Bet on Your Baby

Common Sense Media says

Parents beg babies to perform to win college cash.

Age(i)

2
3
4
5
6
7
8
9
10
11
12
13
14
15
16
17

Quality(i)

 

What parents need to know

Educational value

The show is intended to entertain, not educate.

Positive messages

There's lots of cuteness, and it's for a good cause, but in the end parents are betting on their kids for cash. Some gendered humor, like when a dad is asked to wear a tutu.

Positive role models

Moms and dads are loving and their kids seem happy and protected, but occasionally the parents resort to begging and bribing their kids to do what they want them to do.

Violence & scariness

Adults smash piggy banks to find scholarship money for their children; safety goggles are worn.

Sexy stuff
Not applicable
Language
Not applicable
Consumerism

Luvs diapers and Walmart are featured show sponsors. ABC series, like Baby Daddy, are also plugged.

Drinking, drugs, & smoking
Not applicable

Parents Need to Know

Parents need to know that Bet on Your Baby features parents bidding on whether or not their infant or toddler will complete a set of playful challenges in hopes of winning college scholarship money for them. It has its share of cute, funny moments, but parents are often shown begging or bribing their kids to get them to do things, which doesn't send the best message. Luvs diapers and Walmart are major sponsors of the show. Other ABC shows, like Baby Daddy, also receive plugs.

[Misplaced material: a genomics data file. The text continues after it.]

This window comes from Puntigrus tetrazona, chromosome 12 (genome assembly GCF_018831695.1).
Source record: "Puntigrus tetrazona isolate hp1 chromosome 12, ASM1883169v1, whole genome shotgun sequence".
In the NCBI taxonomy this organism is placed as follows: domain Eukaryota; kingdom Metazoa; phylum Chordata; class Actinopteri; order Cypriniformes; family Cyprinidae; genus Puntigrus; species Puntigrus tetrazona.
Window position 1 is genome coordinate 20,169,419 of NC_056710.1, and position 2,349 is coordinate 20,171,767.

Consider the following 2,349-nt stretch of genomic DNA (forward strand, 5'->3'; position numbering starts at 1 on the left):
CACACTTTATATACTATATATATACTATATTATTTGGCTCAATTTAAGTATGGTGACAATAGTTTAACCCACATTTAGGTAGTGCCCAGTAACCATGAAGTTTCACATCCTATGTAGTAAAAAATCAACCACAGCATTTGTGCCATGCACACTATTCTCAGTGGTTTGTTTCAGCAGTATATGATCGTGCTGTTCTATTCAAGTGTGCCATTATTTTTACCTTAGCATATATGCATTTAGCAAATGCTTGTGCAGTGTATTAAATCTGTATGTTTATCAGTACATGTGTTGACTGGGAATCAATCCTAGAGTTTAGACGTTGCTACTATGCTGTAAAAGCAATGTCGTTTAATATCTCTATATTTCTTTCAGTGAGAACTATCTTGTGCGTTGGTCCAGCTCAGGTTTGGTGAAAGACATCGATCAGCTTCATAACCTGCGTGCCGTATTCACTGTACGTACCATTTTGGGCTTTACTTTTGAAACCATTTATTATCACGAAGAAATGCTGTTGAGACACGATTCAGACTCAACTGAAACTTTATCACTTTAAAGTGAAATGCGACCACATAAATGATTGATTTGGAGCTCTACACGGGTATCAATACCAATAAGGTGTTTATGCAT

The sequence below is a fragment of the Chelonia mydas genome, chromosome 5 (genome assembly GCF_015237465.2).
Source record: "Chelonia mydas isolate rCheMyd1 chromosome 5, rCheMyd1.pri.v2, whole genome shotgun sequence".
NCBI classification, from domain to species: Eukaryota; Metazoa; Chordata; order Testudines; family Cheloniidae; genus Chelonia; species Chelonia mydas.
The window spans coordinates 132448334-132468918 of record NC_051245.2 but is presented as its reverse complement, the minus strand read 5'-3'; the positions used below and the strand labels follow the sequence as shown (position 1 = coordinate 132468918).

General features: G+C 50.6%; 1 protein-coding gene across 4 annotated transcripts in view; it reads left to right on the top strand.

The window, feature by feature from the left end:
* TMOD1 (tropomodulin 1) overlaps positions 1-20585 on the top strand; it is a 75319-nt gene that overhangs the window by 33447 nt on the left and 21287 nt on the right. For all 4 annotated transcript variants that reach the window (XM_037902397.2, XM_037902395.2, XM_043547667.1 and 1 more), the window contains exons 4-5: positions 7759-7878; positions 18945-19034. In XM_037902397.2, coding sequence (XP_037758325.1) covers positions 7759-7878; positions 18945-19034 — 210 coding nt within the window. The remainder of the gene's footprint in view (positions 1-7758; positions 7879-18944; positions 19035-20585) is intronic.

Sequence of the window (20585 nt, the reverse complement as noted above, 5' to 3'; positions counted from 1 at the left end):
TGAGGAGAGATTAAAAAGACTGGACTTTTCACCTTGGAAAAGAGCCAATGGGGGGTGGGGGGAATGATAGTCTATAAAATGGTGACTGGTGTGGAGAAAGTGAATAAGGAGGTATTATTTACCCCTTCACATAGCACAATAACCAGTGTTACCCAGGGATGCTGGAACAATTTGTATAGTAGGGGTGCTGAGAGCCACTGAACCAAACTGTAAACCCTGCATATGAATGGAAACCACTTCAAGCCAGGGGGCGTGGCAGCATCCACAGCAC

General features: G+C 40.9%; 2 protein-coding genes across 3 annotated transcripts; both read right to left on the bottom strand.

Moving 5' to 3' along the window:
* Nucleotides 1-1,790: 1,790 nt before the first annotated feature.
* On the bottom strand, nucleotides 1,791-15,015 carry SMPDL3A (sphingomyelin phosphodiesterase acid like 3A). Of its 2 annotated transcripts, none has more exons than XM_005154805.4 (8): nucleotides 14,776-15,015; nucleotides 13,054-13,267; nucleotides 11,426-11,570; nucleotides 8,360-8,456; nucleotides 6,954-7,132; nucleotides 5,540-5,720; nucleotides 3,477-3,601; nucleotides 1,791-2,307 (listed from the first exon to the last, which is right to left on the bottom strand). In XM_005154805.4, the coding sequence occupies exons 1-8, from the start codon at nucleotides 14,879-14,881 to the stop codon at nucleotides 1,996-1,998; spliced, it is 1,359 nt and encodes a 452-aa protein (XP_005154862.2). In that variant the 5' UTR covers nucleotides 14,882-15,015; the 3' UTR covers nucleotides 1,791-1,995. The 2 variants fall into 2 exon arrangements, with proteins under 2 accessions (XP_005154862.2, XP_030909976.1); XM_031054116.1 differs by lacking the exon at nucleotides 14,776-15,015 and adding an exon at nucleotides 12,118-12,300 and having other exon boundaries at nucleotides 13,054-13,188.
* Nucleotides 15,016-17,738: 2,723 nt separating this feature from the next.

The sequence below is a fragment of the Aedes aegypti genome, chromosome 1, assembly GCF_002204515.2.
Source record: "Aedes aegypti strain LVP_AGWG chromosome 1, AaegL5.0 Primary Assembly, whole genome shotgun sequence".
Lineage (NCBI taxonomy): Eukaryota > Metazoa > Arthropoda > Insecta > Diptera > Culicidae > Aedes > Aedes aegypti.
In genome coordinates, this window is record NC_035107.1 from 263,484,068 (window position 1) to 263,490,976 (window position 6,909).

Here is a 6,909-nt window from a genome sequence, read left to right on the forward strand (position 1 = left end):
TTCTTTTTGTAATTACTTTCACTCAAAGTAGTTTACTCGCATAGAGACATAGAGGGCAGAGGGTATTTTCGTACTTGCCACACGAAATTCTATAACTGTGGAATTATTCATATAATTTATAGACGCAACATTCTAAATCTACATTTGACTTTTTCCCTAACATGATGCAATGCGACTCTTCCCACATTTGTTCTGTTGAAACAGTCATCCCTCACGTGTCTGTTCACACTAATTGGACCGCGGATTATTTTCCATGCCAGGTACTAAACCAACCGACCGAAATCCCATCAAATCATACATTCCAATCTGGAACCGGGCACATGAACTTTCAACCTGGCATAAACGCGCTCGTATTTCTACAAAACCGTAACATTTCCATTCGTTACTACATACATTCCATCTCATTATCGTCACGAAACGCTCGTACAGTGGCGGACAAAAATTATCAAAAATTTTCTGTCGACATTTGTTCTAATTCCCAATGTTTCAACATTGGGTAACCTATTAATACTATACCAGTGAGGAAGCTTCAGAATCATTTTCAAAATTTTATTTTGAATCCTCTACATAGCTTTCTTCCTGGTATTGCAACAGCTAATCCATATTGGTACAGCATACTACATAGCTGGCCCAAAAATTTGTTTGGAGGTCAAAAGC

Parents say

Kids say

What's the story?

BET ON YOUR BABY is a game show that has parents betting on how well they can can predict their babies' unpredictable behavior in hopes of adding to their college funds. Each episode features five babies playing backstage while host Melissa Peterman introduces a challenge. One parent must go backstage and take their baby into playroom called the Baby Dome and encourage him/her to follow instructions for things like twirling in circles, stacking cookies, and/or holding on to a beach ball for one minute without letting go. The other parent must bet on whether or not the child will actually complete the task in a specified amount of time. If s/he bets correctly, $5,000 in college tuition money is awarded to the child. At the end of the show, all the parents return to play the College Round for a chance to win up to a $50,000 college scholarship for their baby.

Is it any good?

QUALITY
 

Bet on Your Baby combines cute baby antics and game show suspense to create some entertaining moments. Most of the fun comes from watching the kids doing their own thing as the parents encourage and/or even beg them to do the things that will help them win. Adding to the fray is Peterman's humor, which is showcased in-between rounds as she spends a little one-on-one time with each of that episode's featured babies.

Much is made about the fact that the children think they are on a spectacular playdate, and that they aren't exposed to anything that is harmful and/or intimidating during the show. However, there is something a little odd about having parents trying to manipulate their children to do something for money, even if it is for a good cause. But if you can get past this, the show offers some funny moments that are mild enough for audiences of all ages.